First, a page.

How to Build a Relationship with a Doctor - Mature Health Center

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How to Build a Relationship with a Doctor

How to Build a Relationship with a Doctor

Having a relationship with your doctor is important for many reasons. Sure, it’s comforting to speak about health-related issues with someone who knows your medical history and lifestyle. But it goes beyond that. Having a relationship with your doctor takes a great deal of pressure off, as you are less hesitant to reach out to that person should you have questions or concerns.

The next time you go to the doctor, whether for a chronic concern or for a simple checkup, consider the following tips for building a better relationship:

Be willing to discuss: What is the point of visiting a doctor if you are only going to share part of the situation? For example, you might tell your doctor of a pain you are continuously having, but that is not the same as expressing your concerns regarding the pain. According to Everyday Health, don't treat your ailment as if it is just something that’s there and you want gone — treat the ailment as a concern that is part of you, which means discussing life factors as well. For example, how is this ailment affecting you? When do you notice it the most? Share your feelings toward the pain and your concerns regarding potential outcomes. This will inspire dialogue and better develop your relationship, which will mean the doctor will have a better grasp on how to treat your mind and body.

Be truthful in everything: It is tempting to make yourself look better when answering questions at the doctor's office — not only the questions about how often you drink alcohol or exercise, but also personal questions your doctor asks you. According to Wake Forest Baptist Health, truth needs to be a key player in your relationship. You are seeing a doctor because you want to feel better, but how can your doctor do his or her job without knowing all the facts about you and what is wrong? You might think certain information doesn't pertain to the particular situation, but you are not the professional. Trust your doctor in both the rules of confidentiality and the fact that these questions are probably relevant to how treatment will be approached.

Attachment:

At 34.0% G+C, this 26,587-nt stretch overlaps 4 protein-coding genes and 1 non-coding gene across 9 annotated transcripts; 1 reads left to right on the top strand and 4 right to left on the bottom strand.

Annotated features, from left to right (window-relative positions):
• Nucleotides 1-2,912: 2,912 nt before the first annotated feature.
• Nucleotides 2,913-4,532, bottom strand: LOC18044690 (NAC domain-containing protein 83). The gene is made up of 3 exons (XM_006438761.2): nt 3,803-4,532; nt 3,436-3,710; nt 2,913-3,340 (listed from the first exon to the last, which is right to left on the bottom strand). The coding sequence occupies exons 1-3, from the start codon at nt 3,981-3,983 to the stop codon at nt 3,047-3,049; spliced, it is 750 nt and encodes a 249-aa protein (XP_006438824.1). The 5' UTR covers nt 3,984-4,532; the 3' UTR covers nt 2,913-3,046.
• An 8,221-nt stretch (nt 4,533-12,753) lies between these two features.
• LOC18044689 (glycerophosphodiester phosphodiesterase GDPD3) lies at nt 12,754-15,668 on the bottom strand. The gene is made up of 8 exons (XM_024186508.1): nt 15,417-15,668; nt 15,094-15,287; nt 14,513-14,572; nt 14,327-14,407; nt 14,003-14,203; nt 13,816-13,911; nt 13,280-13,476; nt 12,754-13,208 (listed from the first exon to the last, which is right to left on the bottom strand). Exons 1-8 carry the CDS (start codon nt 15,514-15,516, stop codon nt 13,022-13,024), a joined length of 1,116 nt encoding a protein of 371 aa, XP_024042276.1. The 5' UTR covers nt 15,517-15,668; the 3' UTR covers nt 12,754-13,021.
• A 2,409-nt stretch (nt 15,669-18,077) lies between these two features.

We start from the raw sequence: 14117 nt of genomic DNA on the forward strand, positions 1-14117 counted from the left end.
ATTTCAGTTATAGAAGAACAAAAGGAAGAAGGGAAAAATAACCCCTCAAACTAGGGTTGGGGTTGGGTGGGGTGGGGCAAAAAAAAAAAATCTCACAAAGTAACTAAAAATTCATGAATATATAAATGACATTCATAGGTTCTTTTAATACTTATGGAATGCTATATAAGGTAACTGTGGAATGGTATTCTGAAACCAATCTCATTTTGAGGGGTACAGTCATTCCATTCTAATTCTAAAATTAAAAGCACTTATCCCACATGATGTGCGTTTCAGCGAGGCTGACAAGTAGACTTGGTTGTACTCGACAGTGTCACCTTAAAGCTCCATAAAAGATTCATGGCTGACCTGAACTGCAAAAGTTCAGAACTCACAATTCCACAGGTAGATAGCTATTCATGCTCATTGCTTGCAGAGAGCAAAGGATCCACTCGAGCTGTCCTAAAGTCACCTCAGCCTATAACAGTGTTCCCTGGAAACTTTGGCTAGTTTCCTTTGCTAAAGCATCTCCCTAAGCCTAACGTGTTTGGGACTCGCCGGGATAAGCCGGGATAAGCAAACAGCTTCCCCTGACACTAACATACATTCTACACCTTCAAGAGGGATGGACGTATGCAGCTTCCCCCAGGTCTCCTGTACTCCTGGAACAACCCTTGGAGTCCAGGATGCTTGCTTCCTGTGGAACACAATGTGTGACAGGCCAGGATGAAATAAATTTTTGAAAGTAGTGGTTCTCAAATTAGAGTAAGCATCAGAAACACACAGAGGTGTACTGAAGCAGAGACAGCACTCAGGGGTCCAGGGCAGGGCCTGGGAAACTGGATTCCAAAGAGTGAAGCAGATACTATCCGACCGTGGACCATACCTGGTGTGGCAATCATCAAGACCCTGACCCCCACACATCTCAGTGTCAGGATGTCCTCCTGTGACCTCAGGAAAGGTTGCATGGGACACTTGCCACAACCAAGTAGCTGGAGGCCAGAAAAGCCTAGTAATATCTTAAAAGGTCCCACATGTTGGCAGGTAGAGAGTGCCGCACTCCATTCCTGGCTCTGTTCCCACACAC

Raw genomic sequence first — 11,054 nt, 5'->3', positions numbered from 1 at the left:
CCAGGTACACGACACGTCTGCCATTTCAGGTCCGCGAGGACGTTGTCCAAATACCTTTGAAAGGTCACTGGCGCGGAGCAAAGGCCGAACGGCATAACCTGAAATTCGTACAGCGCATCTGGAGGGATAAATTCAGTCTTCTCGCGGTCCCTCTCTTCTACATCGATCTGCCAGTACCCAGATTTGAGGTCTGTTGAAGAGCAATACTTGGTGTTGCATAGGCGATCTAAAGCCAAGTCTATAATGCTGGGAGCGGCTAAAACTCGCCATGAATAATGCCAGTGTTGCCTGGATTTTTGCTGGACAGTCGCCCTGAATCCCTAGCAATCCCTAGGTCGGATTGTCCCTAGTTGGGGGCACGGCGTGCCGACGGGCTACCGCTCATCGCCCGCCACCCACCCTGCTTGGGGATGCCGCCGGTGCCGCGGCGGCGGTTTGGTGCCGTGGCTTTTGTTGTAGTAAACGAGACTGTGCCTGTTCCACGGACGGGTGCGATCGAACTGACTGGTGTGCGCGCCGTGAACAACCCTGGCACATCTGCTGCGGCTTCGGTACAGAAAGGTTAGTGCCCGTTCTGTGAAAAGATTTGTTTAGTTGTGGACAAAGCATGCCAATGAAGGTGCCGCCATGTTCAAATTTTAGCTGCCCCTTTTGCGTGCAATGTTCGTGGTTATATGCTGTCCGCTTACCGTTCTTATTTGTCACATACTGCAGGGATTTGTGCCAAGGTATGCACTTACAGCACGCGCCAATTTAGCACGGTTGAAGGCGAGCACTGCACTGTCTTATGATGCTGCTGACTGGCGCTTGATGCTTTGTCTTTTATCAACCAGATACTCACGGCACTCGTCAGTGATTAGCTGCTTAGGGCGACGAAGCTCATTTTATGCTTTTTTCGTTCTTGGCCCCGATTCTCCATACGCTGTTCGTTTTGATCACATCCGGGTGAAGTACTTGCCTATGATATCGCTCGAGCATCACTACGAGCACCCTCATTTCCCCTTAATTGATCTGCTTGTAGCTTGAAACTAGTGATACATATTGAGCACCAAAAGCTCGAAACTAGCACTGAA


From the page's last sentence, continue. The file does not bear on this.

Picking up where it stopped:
Provide feedback: When you visit a doctor, the conversation shouldn't be one-way. Naturally your doctor will have things to say regarding your situation, but you should be asking questions and offering feedback as well, according to the American Academy of Family Physicians Division of Medical Education. Your doctor wants to hear from you as much as you want to hear what he or she has to say. Giving your doctor feedback will help not only your relationship improve, but will also improve the doctor's approach to many patients. If you just nod and answer with yes or no, then a doctor is going to make a decision and send you on your way. On the other hand, if you are responsive and ask questions about either your situation or about recovery methods, the doctor will engage in a conversation and come up with a solution that both of you feel confident with.

If you don't have one already, develop a relationship with your doctor. Get to know that person as much as he or she knows you, and feel confident in your health.